Luckily the game doesn't have to coast on its premise because the strategy combat is extremely solid, with only a few minor mistakes and quibbles keeping it out of the realm of greatness. The battles are handled in the classic SRPG manner, with each character having two possible options in every turn: they can move then attack, or attack then move. Where the game differs from the normal setup is in how turns are handled. Instead of each side getting a clearly-defined 'turn' in which they move and attack with all of their characters before letting the other side do the same, every character moves in a constantly-updating sequence based on players' speed rating. This is a good idea in theory, as it allows spry werewolves and melee fighters a chance to get an advantage on the hordes of foes they're always facing, while enemy tanks, which have a nasty tendency to show up unexpectedly, barely get to move at all.
The other great idea is the new 'cover system', which, despite the suggestion of its name, has nothing to do with the trees and broken walls that litter the battlefields. Instead, it allows characters to forgo their turn in exchange for the opportunity to attack any enemy that enters into their field of fire, no matter how many enemies that may be—so a character with a sniper rifle and a keen eye can deal out far more damage than they could just firing once per turn. Like the speed-based turns, this cover system is an interesting innovation, and for the vast majority of the game, it provides a great new wrinkle on strategy that allows the player to battle overwhelming odds effectively.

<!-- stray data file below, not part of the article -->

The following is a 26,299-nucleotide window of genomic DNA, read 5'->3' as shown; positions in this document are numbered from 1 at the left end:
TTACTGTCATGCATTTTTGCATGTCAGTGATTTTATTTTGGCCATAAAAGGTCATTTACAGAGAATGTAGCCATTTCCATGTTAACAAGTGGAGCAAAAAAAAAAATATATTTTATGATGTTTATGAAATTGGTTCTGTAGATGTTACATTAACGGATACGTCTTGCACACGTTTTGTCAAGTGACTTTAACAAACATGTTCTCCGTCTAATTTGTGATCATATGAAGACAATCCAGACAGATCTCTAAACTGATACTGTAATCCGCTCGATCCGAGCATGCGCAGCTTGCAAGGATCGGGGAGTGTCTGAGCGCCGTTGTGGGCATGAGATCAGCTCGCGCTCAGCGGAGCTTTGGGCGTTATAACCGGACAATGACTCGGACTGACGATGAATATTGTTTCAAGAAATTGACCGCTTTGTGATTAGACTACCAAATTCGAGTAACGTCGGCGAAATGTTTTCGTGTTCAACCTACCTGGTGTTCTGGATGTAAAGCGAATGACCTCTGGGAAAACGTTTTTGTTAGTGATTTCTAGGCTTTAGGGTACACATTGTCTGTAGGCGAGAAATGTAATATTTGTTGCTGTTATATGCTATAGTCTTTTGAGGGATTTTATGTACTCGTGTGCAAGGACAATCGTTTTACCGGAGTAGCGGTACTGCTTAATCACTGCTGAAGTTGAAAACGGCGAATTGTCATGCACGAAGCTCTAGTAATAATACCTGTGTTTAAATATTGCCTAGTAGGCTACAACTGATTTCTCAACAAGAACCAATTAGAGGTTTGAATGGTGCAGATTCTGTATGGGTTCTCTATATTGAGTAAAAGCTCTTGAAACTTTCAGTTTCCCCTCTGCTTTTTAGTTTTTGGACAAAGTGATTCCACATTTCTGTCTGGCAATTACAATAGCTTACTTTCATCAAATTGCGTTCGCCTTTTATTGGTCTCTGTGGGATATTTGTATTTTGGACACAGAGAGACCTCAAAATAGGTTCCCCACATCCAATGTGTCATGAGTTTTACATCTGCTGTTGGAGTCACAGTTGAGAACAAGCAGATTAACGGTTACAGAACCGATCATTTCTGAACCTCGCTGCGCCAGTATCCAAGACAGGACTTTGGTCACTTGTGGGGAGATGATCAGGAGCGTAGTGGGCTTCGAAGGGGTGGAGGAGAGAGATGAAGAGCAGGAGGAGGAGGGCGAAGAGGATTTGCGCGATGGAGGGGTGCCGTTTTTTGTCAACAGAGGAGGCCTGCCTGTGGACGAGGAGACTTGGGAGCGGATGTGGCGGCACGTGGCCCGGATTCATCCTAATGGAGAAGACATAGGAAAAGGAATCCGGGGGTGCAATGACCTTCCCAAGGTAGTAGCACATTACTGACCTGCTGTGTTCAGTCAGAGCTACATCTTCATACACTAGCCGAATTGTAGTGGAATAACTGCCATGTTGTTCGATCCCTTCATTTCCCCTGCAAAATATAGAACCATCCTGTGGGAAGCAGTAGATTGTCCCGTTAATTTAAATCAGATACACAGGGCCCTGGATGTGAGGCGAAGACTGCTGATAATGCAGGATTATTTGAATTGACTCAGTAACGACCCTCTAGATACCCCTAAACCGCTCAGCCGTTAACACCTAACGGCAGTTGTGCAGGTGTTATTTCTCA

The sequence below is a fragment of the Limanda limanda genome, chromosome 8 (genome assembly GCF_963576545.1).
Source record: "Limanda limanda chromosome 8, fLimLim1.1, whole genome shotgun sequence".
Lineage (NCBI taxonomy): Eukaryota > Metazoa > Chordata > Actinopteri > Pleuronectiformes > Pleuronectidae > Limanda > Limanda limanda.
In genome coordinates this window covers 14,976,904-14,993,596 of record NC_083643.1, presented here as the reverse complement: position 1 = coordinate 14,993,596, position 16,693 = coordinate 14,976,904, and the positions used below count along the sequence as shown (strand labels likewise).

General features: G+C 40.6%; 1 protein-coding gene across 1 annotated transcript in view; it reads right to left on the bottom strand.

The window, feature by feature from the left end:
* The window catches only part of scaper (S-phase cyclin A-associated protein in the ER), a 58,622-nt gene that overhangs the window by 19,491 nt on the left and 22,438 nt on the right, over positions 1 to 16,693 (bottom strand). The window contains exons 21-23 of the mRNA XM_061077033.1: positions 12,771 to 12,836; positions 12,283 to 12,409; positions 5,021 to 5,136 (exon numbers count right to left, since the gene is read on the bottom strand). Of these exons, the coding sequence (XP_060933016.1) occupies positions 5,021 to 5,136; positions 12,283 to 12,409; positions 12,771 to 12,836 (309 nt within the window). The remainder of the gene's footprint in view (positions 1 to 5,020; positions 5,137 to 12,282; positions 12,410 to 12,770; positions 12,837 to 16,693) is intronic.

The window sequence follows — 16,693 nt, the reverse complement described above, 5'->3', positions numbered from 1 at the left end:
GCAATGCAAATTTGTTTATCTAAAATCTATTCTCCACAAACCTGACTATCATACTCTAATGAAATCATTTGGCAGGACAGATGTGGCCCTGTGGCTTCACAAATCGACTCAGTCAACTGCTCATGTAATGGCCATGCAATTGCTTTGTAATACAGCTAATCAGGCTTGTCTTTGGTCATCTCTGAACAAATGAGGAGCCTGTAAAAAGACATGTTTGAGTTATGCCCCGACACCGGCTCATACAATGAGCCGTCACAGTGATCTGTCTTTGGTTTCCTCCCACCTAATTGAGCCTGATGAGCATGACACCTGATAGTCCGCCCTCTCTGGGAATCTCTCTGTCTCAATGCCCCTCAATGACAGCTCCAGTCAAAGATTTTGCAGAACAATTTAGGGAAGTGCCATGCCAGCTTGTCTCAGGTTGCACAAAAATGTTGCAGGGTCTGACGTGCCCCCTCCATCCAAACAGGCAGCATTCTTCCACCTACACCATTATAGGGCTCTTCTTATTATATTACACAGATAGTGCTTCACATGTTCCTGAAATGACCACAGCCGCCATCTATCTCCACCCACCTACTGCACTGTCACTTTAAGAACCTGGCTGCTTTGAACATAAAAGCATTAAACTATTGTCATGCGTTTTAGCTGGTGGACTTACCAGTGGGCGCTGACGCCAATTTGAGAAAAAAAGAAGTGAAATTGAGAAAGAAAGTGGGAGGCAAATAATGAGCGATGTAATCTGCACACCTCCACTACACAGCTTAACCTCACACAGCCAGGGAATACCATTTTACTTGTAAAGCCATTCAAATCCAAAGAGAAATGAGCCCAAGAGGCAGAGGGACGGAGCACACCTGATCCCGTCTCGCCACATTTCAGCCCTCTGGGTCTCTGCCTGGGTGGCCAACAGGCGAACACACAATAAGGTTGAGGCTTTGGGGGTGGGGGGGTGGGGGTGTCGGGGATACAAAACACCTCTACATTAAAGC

While the setting remains captivatingly mad for the entire length of the game, and the strategic combat works well, the game is not without its problems. One of the most notable is that the inventory system is about four times more unwieldy than it needs to be. I understand why individual characters have a weight and inventory limit, but I can't imagine why the items sitting in a warehouse back at base should have one. It's 2008—I shouldn't be spending five minutes between every mission throwing out old items so I can buy new better ones. What's far worse than this is the game's refusal to let players salavage German weapons and items from corpses at the end of missions. Sure, for plot reasons a few of the missions end with the players fleeing, but the rest of the time there's absolutely no reason I should be forced to run from body to body looking for guns while enemies are still shooting at me.